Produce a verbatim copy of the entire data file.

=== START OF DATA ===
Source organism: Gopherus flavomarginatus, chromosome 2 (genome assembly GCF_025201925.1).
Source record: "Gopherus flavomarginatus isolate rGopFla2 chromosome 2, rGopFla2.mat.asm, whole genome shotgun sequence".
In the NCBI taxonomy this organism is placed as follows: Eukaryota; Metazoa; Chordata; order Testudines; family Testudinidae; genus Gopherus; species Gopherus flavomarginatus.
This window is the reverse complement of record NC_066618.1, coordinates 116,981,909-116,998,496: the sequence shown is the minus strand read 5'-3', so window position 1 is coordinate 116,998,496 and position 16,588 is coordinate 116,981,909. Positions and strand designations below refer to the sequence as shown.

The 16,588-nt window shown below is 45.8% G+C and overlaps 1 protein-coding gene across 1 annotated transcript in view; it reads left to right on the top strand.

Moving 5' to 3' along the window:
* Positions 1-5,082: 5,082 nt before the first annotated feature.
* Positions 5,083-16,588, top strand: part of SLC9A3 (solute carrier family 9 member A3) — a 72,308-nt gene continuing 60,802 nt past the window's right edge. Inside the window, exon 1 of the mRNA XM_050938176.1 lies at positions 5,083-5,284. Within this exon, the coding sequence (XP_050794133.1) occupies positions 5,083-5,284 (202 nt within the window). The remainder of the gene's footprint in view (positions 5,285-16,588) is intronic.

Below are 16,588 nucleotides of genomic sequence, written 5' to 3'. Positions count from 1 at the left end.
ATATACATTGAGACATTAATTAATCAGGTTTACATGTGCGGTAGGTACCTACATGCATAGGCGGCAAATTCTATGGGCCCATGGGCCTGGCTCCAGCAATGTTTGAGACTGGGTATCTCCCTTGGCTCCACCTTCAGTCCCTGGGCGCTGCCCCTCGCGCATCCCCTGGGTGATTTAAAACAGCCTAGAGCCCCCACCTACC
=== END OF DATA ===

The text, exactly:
Source organism: Gopherus flavomarginatus, chromosome 2 (genome assembly GCF_025201925.1).
Source record: "Gopherus flavomarginatus isolate rGopFla2 chromosome 2, rGopFla2.mat.asm, whole genome shotgun sequence".
In the NCBI taxonomy this organism is placed as follows: Eukaryota; Metazoa; Chordata; order Testudines; family Testudinidae; genus Gopherus; species Gopherus flavomarginatus.
This window is the reverse complement of record NC_066618.1, coordinates 116,981,909-116,998,496: the sequence shown is the minus strand read 5'-3', so window position 1 is coordinate 116,998,496 and position 16,588 is coordinate 116,981,909. Positions and strand designations below refer to the sequence as shown.

The 16,588-nt window shown below is 45.8% G+C and overlaps 1 protein-coding gene across 1 annotated transcript in view; it reads left to right on the top strand.

Moving 5' to 3' along the window:
* Positions 1-5,082: 5,082 nt before the first annotated feature.
* Positions 5,083-16,588, top strand: part of SLC9A3 (solute carrier family 9 member A3) — a 72,308-nt gene continuing 60,802 nt past the window's right edge. Inside the window, exon 1 of the mRNA XM_050938176.1 lies at positions 5,083-5,284. Within this exon, the coding sequence (XP_050794133.1) occupies positions 5,083-5,284 (202 nt within the window). The remainder of the gene's footprint in view (positions 5,285-16,588) is intronic.

Below are 16,588 nucleotides of genomic sequence, written 5' to 3'. Positions count from 1 at the left end.
ATATACATTGAGACATTAATTAATCAGGTTTACATGTGCGGTAGGTACCTACATGCATAGGCGGCAAATTCTATGGGCCCATGGGCCTGGCTCCAGCAATGTTTGAGACTGGGTATCTCCCTTGGCTCCACCTTCAGTCCCTGGGCGCTGCCCCTCGCGCATCCCCTGGGTGATTTAAAACAGCCTAGAGCCCCCACCTACC